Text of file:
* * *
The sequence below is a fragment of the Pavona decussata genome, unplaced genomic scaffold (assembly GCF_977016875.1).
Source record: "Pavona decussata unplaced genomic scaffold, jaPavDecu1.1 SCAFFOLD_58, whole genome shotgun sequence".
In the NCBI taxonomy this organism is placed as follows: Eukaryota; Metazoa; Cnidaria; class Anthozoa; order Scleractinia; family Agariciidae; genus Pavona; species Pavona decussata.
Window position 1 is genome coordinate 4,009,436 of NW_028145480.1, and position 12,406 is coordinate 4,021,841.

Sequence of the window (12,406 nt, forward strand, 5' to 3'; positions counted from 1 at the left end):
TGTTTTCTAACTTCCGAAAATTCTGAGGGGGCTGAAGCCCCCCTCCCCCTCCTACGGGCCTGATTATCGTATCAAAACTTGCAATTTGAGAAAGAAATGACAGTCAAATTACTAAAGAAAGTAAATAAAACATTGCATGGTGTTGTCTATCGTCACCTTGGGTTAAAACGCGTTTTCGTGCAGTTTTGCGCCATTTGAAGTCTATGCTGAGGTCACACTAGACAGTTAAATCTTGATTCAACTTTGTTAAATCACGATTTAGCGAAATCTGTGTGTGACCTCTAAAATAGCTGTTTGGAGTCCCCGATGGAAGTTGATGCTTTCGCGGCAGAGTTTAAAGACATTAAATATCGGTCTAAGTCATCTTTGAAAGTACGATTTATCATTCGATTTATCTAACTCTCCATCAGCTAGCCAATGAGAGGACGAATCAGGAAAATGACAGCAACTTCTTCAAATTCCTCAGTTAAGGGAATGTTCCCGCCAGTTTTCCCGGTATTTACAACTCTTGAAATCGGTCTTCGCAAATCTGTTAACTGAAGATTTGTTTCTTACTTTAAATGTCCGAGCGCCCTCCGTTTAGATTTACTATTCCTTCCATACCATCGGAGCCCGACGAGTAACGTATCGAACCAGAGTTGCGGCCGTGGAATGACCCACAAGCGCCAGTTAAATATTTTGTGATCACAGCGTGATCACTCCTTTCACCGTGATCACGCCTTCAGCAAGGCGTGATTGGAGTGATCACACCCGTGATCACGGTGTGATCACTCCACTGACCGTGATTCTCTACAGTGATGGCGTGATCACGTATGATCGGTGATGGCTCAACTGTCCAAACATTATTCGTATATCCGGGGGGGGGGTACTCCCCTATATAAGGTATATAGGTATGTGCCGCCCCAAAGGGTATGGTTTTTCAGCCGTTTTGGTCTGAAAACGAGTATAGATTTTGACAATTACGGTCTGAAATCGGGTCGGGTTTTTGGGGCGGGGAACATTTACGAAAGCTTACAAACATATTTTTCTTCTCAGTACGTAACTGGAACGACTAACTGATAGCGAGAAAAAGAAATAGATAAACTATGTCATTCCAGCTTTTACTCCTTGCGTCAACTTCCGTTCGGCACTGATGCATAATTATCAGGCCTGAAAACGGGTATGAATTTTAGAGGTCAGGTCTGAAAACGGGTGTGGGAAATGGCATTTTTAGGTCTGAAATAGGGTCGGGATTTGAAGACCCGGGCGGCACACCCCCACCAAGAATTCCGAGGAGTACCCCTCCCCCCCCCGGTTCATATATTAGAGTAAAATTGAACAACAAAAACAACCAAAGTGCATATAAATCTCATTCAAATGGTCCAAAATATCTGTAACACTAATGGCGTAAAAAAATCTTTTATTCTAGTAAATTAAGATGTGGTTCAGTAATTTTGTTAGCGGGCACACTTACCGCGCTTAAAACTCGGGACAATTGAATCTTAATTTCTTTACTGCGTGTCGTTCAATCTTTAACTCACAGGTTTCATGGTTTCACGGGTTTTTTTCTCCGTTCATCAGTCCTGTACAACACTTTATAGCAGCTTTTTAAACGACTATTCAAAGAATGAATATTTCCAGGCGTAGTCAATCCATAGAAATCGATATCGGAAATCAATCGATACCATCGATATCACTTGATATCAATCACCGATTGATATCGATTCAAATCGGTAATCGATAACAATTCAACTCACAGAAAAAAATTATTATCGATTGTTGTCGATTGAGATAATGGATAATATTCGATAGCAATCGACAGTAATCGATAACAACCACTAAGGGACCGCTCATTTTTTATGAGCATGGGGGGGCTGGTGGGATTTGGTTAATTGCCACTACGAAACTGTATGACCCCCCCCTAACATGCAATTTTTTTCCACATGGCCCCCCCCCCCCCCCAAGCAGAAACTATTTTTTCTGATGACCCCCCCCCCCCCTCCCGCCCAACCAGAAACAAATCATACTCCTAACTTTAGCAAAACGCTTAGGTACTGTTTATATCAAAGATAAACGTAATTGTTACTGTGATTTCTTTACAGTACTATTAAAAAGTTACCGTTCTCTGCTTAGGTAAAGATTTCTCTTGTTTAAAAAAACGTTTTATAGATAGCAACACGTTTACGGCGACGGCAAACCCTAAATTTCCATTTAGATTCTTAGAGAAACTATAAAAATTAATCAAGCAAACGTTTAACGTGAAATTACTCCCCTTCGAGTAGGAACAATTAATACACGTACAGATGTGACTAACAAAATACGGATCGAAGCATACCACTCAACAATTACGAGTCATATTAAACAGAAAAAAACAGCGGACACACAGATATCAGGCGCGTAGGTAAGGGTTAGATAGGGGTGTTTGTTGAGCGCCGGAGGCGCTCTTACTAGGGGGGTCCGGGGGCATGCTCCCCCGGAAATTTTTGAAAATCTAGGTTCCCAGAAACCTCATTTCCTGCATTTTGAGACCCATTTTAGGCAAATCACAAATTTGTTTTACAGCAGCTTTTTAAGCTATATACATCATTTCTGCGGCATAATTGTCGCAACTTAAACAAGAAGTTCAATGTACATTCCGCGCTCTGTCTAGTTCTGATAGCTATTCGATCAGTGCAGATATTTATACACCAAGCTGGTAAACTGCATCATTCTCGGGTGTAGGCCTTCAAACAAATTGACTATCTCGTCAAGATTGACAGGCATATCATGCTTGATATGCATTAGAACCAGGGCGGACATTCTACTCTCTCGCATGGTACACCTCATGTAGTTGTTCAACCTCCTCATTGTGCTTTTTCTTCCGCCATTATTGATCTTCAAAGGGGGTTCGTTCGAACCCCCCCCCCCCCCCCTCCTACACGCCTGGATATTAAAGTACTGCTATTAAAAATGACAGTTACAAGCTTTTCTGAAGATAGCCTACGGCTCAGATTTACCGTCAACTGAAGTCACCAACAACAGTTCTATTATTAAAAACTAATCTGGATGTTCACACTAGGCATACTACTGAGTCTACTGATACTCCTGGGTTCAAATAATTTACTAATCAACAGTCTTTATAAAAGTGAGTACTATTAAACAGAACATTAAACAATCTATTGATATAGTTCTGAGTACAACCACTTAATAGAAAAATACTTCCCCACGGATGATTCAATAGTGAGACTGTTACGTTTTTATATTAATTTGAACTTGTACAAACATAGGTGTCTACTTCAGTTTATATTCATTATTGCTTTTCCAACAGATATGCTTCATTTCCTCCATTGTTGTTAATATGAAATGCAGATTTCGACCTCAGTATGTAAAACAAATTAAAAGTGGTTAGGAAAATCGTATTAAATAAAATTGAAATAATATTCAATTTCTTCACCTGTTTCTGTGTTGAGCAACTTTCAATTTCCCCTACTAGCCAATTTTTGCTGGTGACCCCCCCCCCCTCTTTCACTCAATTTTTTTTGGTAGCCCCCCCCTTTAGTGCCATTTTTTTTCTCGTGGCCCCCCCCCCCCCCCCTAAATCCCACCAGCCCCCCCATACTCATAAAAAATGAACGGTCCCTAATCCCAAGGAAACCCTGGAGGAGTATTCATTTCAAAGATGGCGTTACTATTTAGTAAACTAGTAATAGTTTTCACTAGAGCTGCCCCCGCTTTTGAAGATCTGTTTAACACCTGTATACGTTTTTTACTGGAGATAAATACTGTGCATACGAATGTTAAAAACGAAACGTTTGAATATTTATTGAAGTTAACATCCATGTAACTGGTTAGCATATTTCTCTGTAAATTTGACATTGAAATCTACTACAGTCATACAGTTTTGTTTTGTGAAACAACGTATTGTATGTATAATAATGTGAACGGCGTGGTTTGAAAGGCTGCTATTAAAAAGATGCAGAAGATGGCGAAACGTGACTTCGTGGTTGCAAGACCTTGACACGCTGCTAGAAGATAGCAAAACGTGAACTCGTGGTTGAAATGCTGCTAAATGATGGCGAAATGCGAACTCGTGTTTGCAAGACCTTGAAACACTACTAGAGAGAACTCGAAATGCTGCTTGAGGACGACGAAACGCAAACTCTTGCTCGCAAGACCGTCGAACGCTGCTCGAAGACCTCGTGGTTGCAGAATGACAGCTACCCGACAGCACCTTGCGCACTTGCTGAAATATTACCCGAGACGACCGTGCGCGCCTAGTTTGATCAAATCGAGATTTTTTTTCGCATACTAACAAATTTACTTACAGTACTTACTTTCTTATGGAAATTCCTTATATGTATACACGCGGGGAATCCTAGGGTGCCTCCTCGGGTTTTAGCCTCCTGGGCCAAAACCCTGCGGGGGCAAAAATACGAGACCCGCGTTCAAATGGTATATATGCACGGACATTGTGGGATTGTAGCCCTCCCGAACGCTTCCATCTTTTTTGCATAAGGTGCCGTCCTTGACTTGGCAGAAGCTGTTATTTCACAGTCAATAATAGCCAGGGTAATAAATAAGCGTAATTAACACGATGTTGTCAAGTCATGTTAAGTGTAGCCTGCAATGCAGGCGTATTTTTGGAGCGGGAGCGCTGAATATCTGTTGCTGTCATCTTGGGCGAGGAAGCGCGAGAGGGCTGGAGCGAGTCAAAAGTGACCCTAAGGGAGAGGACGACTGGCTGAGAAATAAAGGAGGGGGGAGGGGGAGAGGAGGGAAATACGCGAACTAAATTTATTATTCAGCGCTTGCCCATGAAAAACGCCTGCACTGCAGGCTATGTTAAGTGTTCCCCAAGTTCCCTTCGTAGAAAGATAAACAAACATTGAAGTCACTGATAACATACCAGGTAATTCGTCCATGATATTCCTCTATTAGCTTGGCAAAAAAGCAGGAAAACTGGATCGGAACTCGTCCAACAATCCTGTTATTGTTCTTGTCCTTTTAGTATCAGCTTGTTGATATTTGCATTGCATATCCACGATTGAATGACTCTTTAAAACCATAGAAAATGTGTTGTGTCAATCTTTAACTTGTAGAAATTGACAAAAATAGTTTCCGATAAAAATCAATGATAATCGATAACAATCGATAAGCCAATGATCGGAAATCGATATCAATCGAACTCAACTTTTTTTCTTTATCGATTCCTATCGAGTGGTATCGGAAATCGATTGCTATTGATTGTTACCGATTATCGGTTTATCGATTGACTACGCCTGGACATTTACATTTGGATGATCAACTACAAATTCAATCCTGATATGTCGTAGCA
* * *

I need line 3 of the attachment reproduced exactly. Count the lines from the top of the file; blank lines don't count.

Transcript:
In the NCBI taxonomy this organism is placed as follows: Eukaryota; Metazoa; Cnidaria; class Anthozoa; order Scleractinia; family Agariciidae; genus Pavona; species Pavona decussata.